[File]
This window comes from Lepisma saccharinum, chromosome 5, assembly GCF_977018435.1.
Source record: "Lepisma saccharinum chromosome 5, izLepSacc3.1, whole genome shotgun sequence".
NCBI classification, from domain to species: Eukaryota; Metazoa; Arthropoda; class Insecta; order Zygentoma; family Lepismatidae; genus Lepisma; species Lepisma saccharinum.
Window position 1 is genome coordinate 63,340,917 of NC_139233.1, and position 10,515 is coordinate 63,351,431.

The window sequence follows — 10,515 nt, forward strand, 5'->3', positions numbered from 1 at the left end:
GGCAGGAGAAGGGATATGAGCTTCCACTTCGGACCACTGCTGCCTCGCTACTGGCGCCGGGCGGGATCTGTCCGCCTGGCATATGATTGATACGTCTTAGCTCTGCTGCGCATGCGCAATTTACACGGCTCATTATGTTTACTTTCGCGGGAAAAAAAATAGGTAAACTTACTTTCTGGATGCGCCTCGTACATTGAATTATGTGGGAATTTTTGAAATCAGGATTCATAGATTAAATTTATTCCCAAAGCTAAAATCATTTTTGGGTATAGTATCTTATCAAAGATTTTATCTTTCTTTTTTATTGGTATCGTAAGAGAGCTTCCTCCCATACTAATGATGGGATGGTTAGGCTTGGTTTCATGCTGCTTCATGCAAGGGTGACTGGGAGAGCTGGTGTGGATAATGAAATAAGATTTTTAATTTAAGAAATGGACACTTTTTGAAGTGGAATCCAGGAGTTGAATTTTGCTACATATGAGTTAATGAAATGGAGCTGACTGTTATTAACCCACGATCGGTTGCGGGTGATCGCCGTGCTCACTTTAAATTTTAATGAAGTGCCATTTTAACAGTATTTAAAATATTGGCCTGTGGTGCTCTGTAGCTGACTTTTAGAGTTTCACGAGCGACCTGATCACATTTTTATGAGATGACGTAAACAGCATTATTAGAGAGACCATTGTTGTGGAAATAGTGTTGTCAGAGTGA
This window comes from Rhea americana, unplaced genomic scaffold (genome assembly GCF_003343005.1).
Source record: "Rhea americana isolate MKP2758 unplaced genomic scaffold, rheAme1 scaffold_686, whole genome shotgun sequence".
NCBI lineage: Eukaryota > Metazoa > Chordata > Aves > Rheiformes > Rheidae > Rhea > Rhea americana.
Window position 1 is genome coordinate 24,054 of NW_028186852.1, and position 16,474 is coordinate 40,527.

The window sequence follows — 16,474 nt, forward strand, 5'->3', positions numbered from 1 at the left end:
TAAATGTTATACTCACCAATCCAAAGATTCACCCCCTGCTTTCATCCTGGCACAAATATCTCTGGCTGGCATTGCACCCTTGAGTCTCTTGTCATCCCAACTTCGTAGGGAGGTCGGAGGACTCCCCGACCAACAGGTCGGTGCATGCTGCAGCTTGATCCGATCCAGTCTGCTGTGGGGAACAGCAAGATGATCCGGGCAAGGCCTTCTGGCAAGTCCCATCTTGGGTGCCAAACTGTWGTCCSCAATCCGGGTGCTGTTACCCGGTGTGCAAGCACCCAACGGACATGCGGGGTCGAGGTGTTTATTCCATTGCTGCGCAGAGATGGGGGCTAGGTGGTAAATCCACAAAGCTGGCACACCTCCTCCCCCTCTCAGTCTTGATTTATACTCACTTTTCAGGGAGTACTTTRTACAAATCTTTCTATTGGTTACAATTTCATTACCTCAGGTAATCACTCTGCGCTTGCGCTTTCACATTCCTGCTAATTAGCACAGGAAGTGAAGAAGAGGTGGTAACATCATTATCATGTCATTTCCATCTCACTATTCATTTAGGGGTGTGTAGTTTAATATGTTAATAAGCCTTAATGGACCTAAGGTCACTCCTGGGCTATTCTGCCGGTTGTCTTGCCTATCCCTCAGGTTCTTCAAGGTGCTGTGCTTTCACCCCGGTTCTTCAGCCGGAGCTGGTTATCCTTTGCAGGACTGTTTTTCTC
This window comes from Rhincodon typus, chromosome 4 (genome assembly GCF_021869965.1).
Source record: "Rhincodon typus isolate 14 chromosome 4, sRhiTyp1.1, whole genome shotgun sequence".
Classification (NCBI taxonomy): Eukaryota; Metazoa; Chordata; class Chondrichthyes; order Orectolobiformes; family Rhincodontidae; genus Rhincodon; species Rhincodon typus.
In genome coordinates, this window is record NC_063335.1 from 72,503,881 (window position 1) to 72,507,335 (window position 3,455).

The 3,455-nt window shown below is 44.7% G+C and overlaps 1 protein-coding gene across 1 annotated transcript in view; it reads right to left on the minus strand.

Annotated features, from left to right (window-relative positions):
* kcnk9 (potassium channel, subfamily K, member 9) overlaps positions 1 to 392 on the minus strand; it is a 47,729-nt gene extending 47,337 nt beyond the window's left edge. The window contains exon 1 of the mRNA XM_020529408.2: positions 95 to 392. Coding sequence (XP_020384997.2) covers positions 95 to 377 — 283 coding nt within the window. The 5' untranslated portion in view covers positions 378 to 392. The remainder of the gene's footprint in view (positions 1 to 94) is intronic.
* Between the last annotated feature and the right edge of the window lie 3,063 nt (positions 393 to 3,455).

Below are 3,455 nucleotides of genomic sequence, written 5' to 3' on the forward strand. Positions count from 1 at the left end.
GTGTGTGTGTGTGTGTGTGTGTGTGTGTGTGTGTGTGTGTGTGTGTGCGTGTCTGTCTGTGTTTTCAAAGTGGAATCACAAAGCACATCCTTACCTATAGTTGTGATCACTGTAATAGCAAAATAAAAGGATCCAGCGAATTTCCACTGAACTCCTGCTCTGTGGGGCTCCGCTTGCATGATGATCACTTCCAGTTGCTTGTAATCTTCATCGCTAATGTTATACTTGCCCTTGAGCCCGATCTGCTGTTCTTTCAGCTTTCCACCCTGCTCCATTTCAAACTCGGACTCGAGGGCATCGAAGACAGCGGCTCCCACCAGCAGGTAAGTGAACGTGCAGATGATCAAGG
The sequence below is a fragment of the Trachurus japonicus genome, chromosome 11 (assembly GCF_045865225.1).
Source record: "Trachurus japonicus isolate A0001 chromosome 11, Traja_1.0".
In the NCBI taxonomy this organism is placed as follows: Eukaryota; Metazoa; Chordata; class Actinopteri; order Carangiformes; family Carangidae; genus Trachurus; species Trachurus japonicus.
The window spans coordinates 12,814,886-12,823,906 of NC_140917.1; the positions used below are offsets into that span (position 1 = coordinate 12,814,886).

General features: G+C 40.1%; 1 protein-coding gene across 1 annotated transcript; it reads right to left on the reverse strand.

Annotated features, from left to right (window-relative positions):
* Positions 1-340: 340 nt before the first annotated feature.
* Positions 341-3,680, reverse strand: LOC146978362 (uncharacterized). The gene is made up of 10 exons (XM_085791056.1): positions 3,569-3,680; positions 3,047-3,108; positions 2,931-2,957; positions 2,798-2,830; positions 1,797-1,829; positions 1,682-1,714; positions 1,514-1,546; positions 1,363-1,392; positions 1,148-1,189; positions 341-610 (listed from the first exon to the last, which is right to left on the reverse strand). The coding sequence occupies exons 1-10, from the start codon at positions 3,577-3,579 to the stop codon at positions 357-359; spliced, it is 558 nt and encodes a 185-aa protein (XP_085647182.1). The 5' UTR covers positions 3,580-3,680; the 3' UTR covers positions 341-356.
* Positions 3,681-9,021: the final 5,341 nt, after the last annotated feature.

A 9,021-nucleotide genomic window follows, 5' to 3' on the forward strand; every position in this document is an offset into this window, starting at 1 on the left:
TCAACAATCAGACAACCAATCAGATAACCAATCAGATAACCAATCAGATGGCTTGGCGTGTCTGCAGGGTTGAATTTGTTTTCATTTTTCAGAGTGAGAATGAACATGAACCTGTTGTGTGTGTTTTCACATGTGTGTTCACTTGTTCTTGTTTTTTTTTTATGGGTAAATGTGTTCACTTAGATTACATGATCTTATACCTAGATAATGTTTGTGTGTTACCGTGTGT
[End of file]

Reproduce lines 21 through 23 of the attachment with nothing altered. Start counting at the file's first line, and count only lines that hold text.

Below are 3,455 nucleotides of genomic sequence, written 5' to 3' on the forward strand. Positions count from 1 at the left end.
GTGTGTGTGTGTGTGTGTGTGTGTGTGTGTGTGTGTGTGTGTGTGTGCGTGTCTGTCTGTGTTTTCAAAGTGGAATCACAAAGCACATCCTTACCTATAGTTGTGATCACTGTAATAGCAAAATAAAAGGATCCAGCGAATTTCCACTGAACTCCTGCTCTGTGGGGCTCCGCTTGCATGATGATCACTTCCAGTTGCTTGTAATCTTCATCGCTAATGTTATACTTGCCCTTGAGCCCGATCTGCTGTTCTTTCAGCTTTCCACCCTGCTCCATTTCAAACTCGGACTCGAGGGCATCGAAGACAGCGGCTCCCACCAGCAGGTAAGTGAACGTGCAGATGATCAAGG
The sequence below is a fragment of the Trachurus japonicus genome, chromosome 11 (assembly GCF_045865225.1).